(December 7, 2012) – Verizon and Prudential and have shot back at the lawsuit filed by retirees attempting to block the $7.5 billion pension-risk transfer from the telecom giant to the insurer.
All sides agree that the handover would strip all 41,000 members involved of the Employee Retirement Income Security Act (ERISA) and Pension Benefit Guaranty Corporation (PBGC) protections. As annuity holders, the retirees will instead fall under insurance guaranty regulations, which the complaint alleges are “an inferior safety-net.”
Not so, says Prudential. In fact, the insurer’s response, filed with a Dallas district court on December 5, claims Verizon's pensions would be safer as annuities.
“Not only will plaintiffs not be harmed by the Annuity Transaction, they will actually be better off after the transaction than they were before, and more secure in their expected retirement payments,” the document states. “Plaintiffs overstate the benefits of PBGC protection when asserting that its absence would constitute harm. The PBGC is not fully funded; indeed, it is currently reporting its greatest deficit ever. The PBGC depends upon pension plan premiums rather than federal appropriations, and it is not backed by the full faith and credit of the United States. Given the conservative regulatory requirements for Prudential’s capital requirements and investments, it seems unlikely that an economic scenario dire enough to bring state insurance guaranty associations into play to fulfill Prudential’s annuity commitments would not also gravely affect many pension plan portfolios and the ability of the PBGC to backstop their retirement obligations.”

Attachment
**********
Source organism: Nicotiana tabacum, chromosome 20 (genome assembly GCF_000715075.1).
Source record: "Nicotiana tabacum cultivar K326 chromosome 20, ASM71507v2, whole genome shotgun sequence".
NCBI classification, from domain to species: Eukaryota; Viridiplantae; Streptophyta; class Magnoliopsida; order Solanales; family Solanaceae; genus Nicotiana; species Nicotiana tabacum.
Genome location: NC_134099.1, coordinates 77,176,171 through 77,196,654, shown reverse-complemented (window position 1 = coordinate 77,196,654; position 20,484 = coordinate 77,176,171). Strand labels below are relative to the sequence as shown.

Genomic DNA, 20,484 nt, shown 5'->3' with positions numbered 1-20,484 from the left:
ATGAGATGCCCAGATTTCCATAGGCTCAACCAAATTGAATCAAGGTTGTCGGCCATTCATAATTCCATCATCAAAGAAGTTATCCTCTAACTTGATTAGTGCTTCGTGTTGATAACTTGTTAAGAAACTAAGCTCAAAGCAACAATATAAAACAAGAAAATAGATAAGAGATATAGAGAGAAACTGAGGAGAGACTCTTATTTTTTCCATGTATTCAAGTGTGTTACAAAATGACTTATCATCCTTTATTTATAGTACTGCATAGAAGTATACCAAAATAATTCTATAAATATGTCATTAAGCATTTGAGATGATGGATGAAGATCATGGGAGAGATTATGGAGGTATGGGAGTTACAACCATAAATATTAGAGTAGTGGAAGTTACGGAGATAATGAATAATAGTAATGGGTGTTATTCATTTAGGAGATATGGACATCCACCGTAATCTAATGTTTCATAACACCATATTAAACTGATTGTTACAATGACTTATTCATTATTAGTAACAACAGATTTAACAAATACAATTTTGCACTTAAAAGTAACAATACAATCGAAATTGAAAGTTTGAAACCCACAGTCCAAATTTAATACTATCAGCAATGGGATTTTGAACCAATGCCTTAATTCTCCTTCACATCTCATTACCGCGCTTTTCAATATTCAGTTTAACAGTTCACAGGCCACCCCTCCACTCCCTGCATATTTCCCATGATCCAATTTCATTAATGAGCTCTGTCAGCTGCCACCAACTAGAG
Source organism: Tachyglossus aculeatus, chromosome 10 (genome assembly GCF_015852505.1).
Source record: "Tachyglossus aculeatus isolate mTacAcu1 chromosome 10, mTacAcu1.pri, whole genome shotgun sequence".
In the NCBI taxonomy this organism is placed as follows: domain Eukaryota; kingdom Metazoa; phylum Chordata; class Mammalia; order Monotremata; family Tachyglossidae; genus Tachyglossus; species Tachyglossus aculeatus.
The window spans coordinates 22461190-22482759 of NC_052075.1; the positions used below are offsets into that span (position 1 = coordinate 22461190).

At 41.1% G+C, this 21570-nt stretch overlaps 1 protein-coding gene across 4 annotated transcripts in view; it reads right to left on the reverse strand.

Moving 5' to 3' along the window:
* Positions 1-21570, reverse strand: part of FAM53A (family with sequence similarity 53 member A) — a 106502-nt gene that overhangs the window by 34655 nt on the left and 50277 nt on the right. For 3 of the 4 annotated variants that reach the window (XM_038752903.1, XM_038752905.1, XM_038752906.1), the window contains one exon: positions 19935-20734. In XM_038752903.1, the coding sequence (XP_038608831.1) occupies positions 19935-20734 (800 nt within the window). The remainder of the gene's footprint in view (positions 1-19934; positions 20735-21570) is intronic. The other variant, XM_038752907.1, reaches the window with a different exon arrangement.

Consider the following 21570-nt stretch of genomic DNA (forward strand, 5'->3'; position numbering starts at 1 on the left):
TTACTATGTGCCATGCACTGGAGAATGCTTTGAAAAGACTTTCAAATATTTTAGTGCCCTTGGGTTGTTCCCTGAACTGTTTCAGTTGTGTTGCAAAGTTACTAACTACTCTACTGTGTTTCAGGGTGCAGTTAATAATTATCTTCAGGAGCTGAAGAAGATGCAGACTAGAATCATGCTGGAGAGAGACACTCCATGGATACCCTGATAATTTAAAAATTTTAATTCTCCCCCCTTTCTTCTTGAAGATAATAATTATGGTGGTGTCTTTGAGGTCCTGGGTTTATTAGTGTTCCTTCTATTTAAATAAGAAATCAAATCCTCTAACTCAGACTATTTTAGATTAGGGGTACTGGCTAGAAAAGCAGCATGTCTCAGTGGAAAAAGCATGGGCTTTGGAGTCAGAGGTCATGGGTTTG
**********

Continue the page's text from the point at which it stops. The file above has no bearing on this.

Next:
Verizon, in its response to the complaint, said the assertion of annuity safety-nets as "inferior" to the PBGC is "overstated."
The retirees responded yesterday to Verizon and Prudential’s arguments.
The “defendants have no basis for assuming PBGC will fail and that retirees will be better off with Prudential,” they argue in the 30-page document. “It is non-governmental organizations, including another particularly large insurance company, AIG, which failed, and governmental organizations which came to their rescue, in 2008, and the reverse will never be true.”
The attorneys for the retirees also pointed out in their complaint that insurance guaranty regulations vary widely from state to state, and many guarantees are capped. Furthermore, Prudential would not be required to provide retirees with ERISA-mandated annual funding notices. If the risk transfer goes through, the members argue, “retirees must simply have blind faith that everything will be fine, while losing all the rights” to information on the funding status of their benefits.
The final deadline for the risk-transfer transaction to close is December 17, according to the most recent court filings.
The court’s ruling on whether or not to block the deal from closing could come down as early as today.